Number of students taking A-level computing rose in 2021
Numbers of both male and female students sitting A-Level computing exams rose in 2021, although there is still a long way to go to encourage more girls into tech
This year saw the number of both male and female students taking A-level computing in the UK increase when compared to 2020.
In 2021, 13,829 students in the UK in total took computing at A-level, an increase from 12,428 entrants the previous year.
But the subject is still more popular with boys than with girls – only 2,031 females took the computing A-level in the summer of 2021, compared with 11,798 boys.
This has been an ongoing trend over the past few years. The number of female computing students increased to 1,797 in 2020, up from 1,475 in 2019, and 1,211 in 2018.
While there have been year-on-year (YoY) increases in the number of girls (and boys) choosing to take the subject, the number of girls taking computing in 2021 – as well as other science, technology, engineering and maths (STEM)-based subjects such as maths, further maths and physics – is noticeably lower than the number of boys.
Nathaniel Okenwa, developer evangelist at Twilio, said: “Although there’s been an increase in women taking computing A-level and achieving top grades this year compared with 2020, there’s still some way to go to get to a more even footing.
“The provisional AS-level results suggest that there’s actually been a drop in female entrants for this year, which is a setback. Schools and businesses should be thinking about ways to get girls excited about STEM subjects, because it’s in everyone’s interest to have a more balanced and diverse workforce.”
When it comes to other STEM subjects, mathematics saw more boys than girls take the subject this year, and the same goes for exams in further maths sat in the UK in 2021.
Science subjects tell a slightly different story, with boys significantly outnumbering girls in physics A-level, but more girls than boys opting to take chemistry and biology.
There has been an ongoing battle to encourage more young women to take STEM subjects and to consider computing careers.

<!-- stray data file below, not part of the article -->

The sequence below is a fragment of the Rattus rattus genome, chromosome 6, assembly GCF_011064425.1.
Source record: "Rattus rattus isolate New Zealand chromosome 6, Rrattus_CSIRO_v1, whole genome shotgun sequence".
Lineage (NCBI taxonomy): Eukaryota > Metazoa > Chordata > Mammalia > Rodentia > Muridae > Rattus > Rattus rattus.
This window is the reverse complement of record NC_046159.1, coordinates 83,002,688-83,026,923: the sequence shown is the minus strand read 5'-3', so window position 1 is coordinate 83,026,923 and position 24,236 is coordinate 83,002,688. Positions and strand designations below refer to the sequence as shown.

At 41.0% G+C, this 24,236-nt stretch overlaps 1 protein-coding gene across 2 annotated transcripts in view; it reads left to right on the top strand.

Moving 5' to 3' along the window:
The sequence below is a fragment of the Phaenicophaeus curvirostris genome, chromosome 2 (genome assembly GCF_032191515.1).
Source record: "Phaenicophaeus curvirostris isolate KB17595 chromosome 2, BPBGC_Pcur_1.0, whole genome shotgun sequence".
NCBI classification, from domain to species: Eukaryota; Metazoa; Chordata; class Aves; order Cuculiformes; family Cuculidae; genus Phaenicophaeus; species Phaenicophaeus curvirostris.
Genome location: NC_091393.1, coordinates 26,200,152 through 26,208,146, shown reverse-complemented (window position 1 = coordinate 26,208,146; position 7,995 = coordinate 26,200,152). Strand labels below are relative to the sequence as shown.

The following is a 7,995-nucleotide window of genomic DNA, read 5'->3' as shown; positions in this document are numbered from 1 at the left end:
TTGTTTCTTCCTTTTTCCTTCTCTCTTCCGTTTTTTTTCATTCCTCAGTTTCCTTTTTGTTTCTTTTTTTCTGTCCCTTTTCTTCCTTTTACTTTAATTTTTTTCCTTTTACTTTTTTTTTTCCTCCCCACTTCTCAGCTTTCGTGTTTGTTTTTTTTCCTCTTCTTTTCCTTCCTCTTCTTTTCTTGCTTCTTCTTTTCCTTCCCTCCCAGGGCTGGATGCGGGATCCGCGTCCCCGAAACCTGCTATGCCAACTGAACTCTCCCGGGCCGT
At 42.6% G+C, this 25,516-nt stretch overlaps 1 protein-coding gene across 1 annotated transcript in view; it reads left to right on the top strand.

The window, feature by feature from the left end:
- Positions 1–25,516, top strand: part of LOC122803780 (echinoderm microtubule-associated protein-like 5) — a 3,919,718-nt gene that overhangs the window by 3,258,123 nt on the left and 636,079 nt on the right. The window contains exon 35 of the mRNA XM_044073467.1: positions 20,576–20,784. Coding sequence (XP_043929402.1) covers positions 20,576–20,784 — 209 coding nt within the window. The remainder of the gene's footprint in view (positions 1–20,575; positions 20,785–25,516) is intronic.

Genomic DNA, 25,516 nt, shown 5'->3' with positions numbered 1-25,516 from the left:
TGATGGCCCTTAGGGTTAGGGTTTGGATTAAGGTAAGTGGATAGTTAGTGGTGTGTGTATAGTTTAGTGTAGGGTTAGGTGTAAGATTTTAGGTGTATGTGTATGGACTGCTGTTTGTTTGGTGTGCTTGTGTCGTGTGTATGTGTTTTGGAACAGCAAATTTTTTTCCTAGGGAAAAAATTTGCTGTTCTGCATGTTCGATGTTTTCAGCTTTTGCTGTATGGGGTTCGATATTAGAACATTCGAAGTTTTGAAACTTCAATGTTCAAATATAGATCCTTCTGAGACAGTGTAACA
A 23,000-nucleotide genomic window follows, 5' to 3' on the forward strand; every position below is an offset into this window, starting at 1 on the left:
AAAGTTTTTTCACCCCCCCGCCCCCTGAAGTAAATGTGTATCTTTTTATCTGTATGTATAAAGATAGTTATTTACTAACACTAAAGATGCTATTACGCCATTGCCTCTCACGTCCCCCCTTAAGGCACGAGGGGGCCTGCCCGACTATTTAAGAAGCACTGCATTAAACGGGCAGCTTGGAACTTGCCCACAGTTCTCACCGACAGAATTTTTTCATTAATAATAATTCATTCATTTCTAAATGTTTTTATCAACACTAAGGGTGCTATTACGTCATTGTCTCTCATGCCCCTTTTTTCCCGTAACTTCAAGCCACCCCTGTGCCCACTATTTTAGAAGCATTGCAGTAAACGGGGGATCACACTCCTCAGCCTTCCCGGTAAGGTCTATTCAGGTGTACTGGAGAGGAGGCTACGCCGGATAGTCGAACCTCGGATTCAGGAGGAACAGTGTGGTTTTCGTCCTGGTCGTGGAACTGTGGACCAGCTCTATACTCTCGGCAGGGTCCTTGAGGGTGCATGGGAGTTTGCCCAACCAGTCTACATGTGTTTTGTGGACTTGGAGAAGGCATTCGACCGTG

While BCS analysis of A-level computing over the past five years has found a 350% increase in the number of girls taking the subject since 2015, the figures clearly still show a significant gap between the number of boys and girls taking the subject.
There are several reasons young women steer away from STEM subjects, including stereotypes surrounding the types of people who go into STEM or the skills needed for STEM roles, and a lack of role models in STEM positions.
Julia Adamson, director of education at BCS, hopes the gradual increase in girls taking computing A-level and enrolling in computer science degrees may signal an increase in diverse workforces in the future.
“We’re particularly pleased to see rising numbers of female students choosing to study computing at A-level and as a degree, and hope this will lead to an increasingly diverse workforce in tech industries,” she said.
Despite lower numbers, girls once again outperformed boys in computing, with a higher percentage of girls receiving higher grades than boys.
For girls, 25.7% of those who entered the computing exam achieved an A* result, an increase from 17.8% last year; whereas only 18.9% of boys achieved an A* level grade, an increase from 13.1% last year.
More girls than boys also achieved A and B grades in the subject – 52.6% of female candidates achieved at least an A grade, as opposed to 43.1% of boys; and 76.1% of girls achieved at least a B grade compared with 67.3% of boys.
Overall, 44.5% of computing students achieved at least an A grade, 68.6% achieved at least a B grade, and 87.2% achieved at least a C grade – all increases on the previous year’s results.
For the second year in a row, exams in England were cancelled and grades were decided using a range of other assessment criteria, leaving many wondering if this has skewed results upwards.
But the Joint Council for Qualifications (JCQ), which publishes the results each year, claimed that students have had to show “remarkable resilience” throughout the Covid-19 pandemic in order to achieve their results, and it would be “difficult to draw comparisons” to previous year’s results as it is the first time grades have been determined this way.
Agata Nowakowska, area vice-president of Europe, Middle East and Africa (EMEA) at Skillsoft, said: “With exams cancelled for a second year running, 18 months of lockdowns and homeschooling, and the day itself having been brought forward to allow time for students to contest grades – A-level results day undoubtedly looks a little different this year.
“However, behind the usual backdrop of celebrations and commiserations, echoes the shared sentiment: ‘we made it through’.”
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